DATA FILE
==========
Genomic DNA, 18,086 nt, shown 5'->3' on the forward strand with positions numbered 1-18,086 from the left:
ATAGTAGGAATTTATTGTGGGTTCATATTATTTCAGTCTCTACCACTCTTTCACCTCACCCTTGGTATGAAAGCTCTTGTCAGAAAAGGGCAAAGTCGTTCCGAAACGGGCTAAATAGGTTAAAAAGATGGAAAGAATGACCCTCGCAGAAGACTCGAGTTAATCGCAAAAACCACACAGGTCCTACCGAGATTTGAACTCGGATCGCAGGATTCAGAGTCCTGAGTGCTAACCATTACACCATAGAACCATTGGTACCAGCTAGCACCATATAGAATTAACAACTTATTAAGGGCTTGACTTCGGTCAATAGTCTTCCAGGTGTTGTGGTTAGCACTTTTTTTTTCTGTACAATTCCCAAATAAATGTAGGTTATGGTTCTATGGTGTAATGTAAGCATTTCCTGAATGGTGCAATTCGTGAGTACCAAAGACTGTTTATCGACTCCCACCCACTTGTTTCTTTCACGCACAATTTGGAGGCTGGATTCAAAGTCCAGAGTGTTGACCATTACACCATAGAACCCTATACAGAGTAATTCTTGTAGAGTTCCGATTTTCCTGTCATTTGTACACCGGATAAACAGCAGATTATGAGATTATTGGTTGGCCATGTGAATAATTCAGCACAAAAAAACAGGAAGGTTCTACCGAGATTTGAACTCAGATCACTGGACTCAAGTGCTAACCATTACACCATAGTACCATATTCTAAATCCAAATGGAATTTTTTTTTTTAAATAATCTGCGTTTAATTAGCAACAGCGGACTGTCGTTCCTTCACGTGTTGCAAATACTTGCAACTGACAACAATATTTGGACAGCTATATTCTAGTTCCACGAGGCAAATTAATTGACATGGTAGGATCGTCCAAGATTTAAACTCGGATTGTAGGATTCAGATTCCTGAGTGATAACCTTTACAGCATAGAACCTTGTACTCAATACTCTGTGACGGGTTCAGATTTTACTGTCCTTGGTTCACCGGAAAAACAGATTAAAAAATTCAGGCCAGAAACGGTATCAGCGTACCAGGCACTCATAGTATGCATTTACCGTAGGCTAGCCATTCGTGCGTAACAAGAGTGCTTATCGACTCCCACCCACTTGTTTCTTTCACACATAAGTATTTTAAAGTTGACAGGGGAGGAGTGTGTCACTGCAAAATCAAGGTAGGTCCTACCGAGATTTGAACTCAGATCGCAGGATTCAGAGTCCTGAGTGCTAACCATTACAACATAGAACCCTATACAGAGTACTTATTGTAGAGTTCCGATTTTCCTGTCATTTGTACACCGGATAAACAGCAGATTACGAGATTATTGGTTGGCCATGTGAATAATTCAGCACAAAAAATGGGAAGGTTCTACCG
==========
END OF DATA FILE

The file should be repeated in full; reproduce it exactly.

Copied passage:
Genomic DNA, 18,086 nt, shown 5'->3' on the forward strand with positions numbered 1-18,086 from the left:
ATAGTAGGAATTTATTGTGGGTTCATATTATTTCAGTCTCTACCACTCTTTCACCTCACCCTTGGTATGAAAGCTCTTGTCAGAAAAGGGCAAAGTCGTTCCGAAACGGGCTAAATAGGTTAAAAAGATGGAAAGAATGACCCTCGCAGAAGACTCGAGTTAATCGCAAAAACCACACAGGTCCTACCGAGATTTGAACTCGGATCGCAGGATTCAGAGTCCTGAGTGCTAACCATTACACCATAGAACCATTGGTACCAGCTAGCACCATATAGAATTAACAACTTATTAAGGGCTTGACTTCGGTCAATAGTCTTCCAGGTGTTGTGGTTAGCACTTTTTTTTTCTGTACAATTCCCAAATAAATGTAGGTTATGGTTCTATGGTGTAATGTAAGCATTTCCTGAATGGTGCAATTCGTGAGTACCAAAGACTGTTTATCGACTCCCACCCACTTGTTTCTTTCACGCACAATTTGGAGGCTGGATTCAAAGTCCAGAGTGTTGACCATTACACCATAGAACCCTATACAGAGTAATTCTTGTAGAGTTCCGATTTTCCTGTCATTTGTACACCGGATAAACAGCAGATTATGAGATTATTGGTTGGCCATGTGAATAATTCAGCACAAAAAAACAGGAAGGTTCTACCGAGATTTGAACTCAGATCACTGGACTCAAGTGCTAACCATTACACCATAGTACCATATTCTAAATCCAAATGGAATTTTTTTTTTTAAATAATCTGCGTTTAATTAGCAACAGCGGACTGTCGTTCCTTCACGTGTTGCAAATACTTGCAACTGACAACAATATTTGGACAGCTATATTCTAGTTCCACGAGGCAAATTAATTGACATGGTAGGATCGTCCAAGATTTAAACTCGGATTGTAGGATTCAGATTCCTGAGTGATAACCTTTACAGCATAGAACCTTGTACTCAATACTCTGTGACGGGTTCAGATTTTACTGTCCTTGGTTCACCGGAAAAACAGATTAAAAAATTCAGGCCAGAAACGGTATCAGCGTACCAGGCACTCATAGTATGCATTTACCGTAGGCTAGCCATTCGTGCGTAACAAGAGTGCTTATCGACTCCCACCCACTTGTTTCTTTCACACATAAGTATTTTAAAGTTGACAGGGGAGGAGTGTGTCACTGCAAAATCAAGGTAGGTCCTACCGAGATTTGAACTCAGATCGCAGGATTCAGAGTCCTGAGTGCTAACCATTACAACATAGAACCCTATACAGAGTACTTATTGTAGAGTTCCGATTTTCCTGTCATTTGTACACCGGATAAACAGCAGATTACGAGATTATTGGTTGGCCATGTGAATAATTCAGCACAAAAAATGGGAAGGTTCTACCG